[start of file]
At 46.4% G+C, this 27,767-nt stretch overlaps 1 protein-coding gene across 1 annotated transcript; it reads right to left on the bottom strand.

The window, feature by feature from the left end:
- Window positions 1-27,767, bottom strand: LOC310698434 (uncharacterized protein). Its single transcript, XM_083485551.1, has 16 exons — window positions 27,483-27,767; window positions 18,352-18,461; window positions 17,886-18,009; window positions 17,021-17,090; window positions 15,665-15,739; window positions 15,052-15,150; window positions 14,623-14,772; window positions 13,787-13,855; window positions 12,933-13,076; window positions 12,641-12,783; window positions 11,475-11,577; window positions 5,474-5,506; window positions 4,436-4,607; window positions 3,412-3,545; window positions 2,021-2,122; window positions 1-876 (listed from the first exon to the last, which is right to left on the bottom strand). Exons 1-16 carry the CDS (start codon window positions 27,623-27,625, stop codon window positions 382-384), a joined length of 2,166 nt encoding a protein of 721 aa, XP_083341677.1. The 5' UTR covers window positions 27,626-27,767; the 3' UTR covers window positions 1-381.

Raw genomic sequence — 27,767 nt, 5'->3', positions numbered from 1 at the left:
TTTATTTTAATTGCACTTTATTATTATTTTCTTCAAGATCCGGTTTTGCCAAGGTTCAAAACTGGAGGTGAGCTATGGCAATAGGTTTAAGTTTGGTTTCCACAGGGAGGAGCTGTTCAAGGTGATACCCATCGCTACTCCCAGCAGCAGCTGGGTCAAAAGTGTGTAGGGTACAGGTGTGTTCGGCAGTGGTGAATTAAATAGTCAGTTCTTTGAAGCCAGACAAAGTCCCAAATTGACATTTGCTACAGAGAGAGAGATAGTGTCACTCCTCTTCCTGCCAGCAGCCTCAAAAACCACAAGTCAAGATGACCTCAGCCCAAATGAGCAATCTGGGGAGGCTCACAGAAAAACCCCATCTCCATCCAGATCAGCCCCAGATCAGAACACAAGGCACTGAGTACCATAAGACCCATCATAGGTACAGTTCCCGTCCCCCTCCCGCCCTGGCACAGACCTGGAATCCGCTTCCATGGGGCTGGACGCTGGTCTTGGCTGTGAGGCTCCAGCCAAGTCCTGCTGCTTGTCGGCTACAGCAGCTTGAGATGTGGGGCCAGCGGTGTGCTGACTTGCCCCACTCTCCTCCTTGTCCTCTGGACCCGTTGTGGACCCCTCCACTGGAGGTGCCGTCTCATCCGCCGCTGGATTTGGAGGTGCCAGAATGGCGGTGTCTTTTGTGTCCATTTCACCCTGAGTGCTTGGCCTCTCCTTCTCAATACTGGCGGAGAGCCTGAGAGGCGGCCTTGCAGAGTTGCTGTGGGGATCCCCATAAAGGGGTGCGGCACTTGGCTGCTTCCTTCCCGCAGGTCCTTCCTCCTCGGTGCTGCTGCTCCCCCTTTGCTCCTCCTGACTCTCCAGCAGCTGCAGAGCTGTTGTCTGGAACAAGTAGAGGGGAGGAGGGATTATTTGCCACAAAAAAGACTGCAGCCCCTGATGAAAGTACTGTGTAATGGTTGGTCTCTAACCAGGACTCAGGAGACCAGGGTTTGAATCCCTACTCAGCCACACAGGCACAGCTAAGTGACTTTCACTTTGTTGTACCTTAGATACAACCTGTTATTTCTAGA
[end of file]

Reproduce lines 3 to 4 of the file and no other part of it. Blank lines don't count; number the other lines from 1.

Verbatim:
- Window positions 1-27,767, bottom strand: LOC310698434 (uncharacterized protein). Its single transcript, XM_083485551.1, has 16 exons — window positions 27,483-27,767; window positions 18,352-18,461; window positions 17,886-18,009; window positions 17,021-17,090; window positions 15,665-15,739; window positions 15,052-15,150; window positions 14,623-14,772; window positions 13,787-13,855; window positions 12,933-13,076; window positions 12,641-12,783; window positions 11,475-11,577; window positions 5,474-5,506; window positions 4,436-4,607; window positions 3,412-3,545; window positions 2,021-2,122; window positions 1-876 (listed from the first exon to the last, which is right to left on the bottom strand). Exons 1-16 carry the CDS (start codon window positions 27,623-27,625, stop codon window positions 382-384), a joined length of 2,166 nt encoding a protein of 721 aa, XP_083341677.1. The 5' UTR covers window positions 27,626-27,767; the 3' UTR covers window positions 1-381.

Raw genomic sequence — 27,767 nt, 5'->3', positions numbered from 1 at the left: